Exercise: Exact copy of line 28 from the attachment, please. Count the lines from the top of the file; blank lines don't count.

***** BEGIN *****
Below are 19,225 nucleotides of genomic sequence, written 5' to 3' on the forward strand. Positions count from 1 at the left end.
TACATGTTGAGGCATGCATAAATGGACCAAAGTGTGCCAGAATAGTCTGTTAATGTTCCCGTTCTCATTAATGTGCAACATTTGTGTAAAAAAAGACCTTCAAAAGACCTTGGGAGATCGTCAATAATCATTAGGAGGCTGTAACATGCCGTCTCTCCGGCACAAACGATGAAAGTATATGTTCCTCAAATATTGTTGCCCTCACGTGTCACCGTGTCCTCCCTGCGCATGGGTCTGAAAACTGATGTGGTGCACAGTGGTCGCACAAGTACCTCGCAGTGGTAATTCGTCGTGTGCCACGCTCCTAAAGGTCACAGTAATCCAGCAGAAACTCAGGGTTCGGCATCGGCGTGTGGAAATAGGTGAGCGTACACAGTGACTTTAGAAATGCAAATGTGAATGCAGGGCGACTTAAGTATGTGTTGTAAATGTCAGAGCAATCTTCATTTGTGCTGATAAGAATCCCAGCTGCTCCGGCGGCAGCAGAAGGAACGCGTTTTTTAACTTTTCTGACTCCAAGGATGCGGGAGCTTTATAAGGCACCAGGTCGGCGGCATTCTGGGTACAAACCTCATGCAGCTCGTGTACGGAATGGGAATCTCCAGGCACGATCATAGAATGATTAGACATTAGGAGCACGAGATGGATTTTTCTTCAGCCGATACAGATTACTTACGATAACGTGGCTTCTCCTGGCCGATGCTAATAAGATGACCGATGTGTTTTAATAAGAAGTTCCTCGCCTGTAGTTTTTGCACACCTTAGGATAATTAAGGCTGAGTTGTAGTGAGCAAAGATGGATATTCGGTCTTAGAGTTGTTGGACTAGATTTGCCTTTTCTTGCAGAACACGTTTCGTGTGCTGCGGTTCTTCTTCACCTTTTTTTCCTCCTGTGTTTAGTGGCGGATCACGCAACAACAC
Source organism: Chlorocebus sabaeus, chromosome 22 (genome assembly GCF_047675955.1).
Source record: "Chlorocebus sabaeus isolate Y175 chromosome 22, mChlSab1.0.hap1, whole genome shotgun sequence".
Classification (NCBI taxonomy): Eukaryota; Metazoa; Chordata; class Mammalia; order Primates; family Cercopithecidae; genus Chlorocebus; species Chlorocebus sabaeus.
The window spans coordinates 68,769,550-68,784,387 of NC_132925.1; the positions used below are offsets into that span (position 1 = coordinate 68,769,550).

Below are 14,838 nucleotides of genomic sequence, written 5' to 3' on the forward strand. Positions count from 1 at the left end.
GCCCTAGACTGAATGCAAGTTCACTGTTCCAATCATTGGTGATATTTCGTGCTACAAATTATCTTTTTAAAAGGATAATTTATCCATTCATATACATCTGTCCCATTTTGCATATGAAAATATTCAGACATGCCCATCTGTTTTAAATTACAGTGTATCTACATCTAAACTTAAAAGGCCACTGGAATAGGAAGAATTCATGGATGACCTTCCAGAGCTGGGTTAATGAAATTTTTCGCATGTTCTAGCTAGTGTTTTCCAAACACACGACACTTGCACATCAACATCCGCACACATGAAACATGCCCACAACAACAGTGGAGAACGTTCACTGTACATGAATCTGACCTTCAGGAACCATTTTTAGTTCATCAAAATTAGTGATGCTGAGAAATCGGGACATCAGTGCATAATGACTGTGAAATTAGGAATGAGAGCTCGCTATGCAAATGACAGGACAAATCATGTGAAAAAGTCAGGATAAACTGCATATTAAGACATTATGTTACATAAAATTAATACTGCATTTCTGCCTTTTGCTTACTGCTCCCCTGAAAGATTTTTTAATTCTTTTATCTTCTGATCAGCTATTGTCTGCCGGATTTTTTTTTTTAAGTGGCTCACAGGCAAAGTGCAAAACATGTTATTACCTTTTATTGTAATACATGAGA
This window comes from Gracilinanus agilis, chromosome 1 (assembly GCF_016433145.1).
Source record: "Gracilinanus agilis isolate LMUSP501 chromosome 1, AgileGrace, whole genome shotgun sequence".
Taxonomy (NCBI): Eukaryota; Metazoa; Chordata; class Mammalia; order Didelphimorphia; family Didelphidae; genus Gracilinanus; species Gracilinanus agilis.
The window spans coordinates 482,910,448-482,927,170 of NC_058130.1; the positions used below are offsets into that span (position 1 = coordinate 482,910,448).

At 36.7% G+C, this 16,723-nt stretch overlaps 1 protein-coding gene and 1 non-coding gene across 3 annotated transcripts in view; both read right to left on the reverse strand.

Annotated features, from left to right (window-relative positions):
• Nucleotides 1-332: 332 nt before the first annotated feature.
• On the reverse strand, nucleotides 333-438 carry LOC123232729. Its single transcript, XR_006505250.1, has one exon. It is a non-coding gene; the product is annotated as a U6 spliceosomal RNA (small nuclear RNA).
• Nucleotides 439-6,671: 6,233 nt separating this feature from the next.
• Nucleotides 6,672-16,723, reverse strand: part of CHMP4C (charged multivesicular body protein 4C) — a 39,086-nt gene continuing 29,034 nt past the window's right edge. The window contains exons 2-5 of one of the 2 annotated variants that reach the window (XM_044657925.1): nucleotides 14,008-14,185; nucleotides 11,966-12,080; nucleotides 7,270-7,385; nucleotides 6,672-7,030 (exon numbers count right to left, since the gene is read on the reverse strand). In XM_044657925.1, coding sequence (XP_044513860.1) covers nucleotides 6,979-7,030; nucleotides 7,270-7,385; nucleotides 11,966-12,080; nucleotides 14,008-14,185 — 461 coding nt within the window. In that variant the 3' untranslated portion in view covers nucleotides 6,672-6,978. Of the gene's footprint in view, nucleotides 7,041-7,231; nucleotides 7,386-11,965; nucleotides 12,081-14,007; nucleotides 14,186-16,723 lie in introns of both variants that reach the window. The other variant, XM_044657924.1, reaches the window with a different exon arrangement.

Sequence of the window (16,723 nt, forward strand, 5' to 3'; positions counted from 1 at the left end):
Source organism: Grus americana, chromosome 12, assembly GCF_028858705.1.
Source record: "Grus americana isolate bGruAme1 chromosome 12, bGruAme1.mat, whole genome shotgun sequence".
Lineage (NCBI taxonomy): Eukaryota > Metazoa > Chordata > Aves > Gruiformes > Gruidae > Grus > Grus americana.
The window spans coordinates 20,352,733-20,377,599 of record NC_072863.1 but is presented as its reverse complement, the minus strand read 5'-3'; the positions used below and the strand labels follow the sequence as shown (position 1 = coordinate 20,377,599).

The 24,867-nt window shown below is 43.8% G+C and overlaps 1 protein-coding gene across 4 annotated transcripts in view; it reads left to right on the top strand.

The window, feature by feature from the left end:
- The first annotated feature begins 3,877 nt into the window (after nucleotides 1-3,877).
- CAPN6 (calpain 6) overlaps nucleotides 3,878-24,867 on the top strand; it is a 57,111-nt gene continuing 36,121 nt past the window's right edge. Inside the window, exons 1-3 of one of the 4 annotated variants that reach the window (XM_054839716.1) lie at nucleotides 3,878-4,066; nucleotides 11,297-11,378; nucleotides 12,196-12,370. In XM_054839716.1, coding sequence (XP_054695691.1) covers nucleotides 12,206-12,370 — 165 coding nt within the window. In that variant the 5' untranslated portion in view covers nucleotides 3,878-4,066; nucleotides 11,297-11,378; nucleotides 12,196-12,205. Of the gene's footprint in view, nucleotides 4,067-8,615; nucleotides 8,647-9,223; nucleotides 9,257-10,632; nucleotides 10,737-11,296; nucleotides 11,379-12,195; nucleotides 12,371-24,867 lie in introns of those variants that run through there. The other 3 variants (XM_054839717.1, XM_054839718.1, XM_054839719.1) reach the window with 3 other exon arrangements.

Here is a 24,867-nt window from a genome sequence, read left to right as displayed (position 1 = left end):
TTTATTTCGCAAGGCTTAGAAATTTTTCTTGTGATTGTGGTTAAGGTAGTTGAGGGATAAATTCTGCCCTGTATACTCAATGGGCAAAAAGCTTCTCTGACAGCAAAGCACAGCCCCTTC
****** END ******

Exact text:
Here is a 24,867-nt window from a genome sequence, read left to right as displayed (position 1 = left end):